Are energy access interventions within humanitarian relief an effective tool for improving the health, safety and livelihoods of beneficiaries, while also having wider environmental benefits?*
* Thesis done as a systematic review
Providing beneficiaries with access to modern energy devices within humanitarian relief camps can have significant positive impacts. In particular those associated with improvements in indoor air quality, the removal of risks associated with fire, positive impacts on the perceptions of sexual- and gender-based violence (SGBV), education and livelihoods. However, there is a discrepancy between the reported levels of CO2 emissions following solar lantern distributions compared to actual, life cycle emissions.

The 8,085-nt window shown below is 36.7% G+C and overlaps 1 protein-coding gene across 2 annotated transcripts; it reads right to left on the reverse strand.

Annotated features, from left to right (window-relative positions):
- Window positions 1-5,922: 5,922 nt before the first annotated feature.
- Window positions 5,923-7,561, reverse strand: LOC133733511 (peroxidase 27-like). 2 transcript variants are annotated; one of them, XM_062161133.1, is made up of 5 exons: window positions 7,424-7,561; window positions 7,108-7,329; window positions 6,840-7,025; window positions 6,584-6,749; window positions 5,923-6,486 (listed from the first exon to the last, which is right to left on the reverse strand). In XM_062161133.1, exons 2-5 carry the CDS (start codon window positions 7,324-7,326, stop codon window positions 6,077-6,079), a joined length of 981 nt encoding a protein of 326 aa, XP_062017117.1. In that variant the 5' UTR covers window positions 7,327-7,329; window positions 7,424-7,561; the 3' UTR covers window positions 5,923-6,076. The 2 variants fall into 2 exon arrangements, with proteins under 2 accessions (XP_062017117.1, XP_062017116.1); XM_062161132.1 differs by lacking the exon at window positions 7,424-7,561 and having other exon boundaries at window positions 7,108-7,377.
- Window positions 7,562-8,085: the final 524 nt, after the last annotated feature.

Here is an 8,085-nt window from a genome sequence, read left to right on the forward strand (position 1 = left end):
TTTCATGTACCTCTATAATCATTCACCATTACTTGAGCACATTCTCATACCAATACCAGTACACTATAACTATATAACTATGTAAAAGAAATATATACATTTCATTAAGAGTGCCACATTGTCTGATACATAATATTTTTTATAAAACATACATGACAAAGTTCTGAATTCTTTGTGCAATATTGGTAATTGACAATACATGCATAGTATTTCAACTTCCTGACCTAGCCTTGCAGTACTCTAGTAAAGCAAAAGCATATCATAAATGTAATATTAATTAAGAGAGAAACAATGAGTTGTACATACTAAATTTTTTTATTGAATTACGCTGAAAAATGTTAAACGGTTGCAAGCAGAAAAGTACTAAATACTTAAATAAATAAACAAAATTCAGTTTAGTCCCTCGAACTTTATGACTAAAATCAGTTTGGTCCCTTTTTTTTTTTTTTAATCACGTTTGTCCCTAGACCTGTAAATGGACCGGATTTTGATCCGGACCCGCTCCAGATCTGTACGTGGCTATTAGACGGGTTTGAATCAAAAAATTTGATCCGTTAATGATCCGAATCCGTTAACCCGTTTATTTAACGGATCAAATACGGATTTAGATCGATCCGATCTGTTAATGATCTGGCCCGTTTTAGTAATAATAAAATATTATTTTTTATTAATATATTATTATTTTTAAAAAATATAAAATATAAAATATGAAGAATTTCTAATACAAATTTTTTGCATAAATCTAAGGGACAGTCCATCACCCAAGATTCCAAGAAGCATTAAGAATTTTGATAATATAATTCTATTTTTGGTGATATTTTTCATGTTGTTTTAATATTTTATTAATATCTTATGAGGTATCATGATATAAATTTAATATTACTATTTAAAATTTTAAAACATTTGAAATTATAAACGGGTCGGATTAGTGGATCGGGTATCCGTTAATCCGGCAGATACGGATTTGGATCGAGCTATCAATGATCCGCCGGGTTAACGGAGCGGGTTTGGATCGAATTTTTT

Adults, Both sexes (for groups of both male and female persons), Camp Coordination and Camp Management (CCCM), Child health, Children, Conflict, Cyclone/Hurricane/Typhoon, Displaced population, Drought, Earthquake, Epidemic/Endemic, Extreme temperatures, Extreme violence/Accidents, Fire, Flash flood/Flood, Health, Heavy rain, Humanitarian access, Injuries (all), Insect infestation, Landslide/mudslide, Non-communicable diseases (all), Population displacement, Population return, Protection, Sexual and reproductive health, Snowfall/snow avalanche, Storm/storm surge, Technological disaster, Tornado, Tsunami, Violent wind, Volcano